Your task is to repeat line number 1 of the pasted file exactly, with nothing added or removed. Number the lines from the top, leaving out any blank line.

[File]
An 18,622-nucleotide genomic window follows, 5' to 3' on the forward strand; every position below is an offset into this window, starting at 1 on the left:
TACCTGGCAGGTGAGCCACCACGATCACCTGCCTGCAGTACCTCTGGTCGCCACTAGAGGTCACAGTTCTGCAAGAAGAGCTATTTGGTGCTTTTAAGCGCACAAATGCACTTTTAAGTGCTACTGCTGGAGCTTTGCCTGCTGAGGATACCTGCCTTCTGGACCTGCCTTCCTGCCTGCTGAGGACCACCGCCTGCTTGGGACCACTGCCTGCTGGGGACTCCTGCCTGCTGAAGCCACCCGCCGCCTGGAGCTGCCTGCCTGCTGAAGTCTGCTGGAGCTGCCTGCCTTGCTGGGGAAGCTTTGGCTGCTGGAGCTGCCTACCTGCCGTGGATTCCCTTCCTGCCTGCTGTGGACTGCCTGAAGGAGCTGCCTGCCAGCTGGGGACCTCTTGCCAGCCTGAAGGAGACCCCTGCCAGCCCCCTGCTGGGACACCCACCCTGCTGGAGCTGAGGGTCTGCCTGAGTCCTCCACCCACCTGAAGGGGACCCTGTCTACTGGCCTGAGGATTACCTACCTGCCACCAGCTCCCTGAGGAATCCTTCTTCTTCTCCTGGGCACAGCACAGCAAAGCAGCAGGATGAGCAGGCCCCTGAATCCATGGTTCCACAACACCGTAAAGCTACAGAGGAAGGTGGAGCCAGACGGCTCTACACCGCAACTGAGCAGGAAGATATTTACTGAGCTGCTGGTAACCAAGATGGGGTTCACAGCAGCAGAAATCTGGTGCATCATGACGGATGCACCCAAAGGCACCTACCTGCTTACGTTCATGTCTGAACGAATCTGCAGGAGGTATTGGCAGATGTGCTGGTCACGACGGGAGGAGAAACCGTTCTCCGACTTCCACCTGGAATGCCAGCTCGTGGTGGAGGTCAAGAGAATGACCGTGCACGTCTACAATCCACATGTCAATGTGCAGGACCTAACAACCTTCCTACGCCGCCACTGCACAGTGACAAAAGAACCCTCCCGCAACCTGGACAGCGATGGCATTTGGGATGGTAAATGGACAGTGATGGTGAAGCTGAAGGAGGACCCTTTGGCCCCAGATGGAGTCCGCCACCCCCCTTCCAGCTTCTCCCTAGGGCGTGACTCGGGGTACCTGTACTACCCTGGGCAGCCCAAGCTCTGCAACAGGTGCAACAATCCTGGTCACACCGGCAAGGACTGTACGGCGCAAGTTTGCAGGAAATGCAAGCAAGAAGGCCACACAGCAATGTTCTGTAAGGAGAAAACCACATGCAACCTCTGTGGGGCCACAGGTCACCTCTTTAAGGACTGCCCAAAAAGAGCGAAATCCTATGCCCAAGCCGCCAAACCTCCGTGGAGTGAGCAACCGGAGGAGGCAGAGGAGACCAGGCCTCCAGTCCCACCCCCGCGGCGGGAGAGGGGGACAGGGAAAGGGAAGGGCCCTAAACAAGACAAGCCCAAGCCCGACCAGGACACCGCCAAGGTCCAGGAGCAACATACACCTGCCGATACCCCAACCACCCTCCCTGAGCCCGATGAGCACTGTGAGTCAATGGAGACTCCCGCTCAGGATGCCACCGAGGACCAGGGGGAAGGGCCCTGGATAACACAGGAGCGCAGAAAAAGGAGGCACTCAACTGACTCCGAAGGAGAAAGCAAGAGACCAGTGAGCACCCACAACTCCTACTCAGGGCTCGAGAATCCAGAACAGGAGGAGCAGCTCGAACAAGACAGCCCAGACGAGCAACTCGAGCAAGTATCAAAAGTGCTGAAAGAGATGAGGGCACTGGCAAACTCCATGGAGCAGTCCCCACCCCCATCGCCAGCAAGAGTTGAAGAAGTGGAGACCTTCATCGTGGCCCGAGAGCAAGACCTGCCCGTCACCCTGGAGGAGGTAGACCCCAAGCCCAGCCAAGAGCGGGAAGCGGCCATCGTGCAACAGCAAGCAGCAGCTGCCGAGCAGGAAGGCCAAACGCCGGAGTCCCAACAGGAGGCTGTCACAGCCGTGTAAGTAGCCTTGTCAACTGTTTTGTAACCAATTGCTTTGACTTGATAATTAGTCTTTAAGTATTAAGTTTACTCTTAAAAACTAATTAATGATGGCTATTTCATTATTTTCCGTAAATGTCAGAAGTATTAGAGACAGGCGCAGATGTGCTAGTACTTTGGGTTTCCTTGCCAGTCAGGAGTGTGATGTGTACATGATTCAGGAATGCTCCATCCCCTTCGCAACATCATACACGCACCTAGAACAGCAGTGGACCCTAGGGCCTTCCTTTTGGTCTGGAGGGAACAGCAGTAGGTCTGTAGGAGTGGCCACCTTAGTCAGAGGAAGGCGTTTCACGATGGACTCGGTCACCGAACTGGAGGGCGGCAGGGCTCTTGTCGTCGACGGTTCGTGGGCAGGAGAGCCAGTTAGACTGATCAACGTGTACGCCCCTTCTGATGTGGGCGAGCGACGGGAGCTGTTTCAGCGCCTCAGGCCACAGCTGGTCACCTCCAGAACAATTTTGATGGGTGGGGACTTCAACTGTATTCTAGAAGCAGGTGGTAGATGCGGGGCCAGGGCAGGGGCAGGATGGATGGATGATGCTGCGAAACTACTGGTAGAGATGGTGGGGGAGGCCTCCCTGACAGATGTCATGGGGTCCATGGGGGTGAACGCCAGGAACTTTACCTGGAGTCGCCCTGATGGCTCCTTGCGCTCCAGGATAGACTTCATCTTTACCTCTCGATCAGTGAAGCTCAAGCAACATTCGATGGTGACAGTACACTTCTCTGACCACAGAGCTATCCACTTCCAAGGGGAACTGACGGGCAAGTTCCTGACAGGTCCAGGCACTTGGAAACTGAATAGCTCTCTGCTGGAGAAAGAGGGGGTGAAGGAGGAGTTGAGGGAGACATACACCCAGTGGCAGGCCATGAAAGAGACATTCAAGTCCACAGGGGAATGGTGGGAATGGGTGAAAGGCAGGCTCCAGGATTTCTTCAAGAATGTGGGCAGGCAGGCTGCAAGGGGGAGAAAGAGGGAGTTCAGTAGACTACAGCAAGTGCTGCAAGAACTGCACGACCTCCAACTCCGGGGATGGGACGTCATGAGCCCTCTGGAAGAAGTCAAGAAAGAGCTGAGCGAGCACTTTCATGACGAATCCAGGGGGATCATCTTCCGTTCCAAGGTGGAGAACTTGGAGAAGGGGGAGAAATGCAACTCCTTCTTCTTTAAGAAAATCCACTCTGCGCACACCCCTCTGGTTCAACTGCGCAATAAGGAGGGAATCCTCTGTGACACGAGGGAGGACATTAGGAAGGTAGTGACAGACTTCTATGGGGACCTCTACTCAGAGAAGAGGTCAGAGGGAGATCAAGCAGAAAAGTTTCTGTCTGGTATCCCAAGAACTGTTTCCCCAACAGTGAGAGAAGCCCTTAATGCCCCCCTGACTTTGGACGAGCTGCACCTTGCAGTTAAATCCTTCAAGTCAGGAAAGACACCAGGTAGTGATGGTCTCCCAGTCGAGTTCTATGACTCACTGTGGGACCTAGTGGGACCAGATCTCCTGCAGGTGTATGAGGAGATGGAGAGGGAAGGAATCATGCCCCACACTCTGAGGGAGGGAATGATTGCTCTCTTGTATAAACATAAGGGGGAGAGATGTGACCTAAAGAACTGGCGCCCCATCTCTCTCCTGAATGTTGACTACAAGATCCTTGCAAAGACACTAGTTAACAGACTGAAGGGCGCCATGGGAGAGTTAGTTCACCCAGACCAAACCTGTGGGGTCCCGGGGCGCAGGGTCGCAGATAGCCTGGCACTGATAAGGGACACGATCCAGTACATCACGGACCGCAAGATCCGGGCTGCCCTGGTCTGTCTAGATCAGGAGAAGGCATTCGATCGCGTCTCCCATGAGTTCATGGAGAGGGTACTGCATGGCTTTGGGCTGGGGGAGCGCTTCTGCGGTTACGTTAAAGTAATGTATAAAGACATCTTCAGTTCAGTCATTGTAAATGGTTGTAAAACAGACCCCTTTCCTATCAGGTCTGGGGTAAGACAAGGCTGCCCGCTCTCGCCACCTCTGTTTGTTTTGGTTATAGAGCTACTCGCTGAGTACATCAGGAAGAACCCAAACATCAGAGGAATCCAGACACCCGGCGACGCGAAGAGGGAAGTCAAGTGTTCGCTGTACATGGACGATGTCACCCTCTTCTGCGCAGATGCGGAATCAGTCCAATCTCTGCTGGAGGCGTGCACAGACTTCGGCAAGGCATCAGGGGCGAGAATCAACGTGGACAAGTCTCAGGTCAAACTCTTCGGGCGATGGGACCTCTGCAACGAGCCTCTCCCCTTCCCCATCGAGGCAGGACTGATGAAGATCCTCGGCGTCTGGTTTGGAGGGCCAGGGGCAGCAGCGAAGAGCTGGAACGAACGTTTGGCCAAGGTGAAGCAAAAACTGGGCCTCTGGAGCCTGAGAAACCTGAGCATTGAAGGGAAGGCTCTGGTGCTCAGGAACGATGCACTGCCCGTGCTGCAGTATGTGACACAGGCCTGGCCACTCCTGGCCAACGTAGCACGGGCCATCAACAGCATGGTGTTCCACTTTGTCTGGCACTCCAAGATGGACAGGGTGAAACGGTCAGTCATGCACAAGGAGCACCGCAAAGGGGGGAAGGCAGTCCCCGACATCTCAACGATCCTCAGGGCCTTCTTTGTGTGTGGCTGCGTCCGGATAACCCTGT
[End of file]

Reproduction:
An 18,622-nucleotide genomic window follows, 5' to 3' on the forward strand; every position below is an offset into this window, starting at 1 on the left: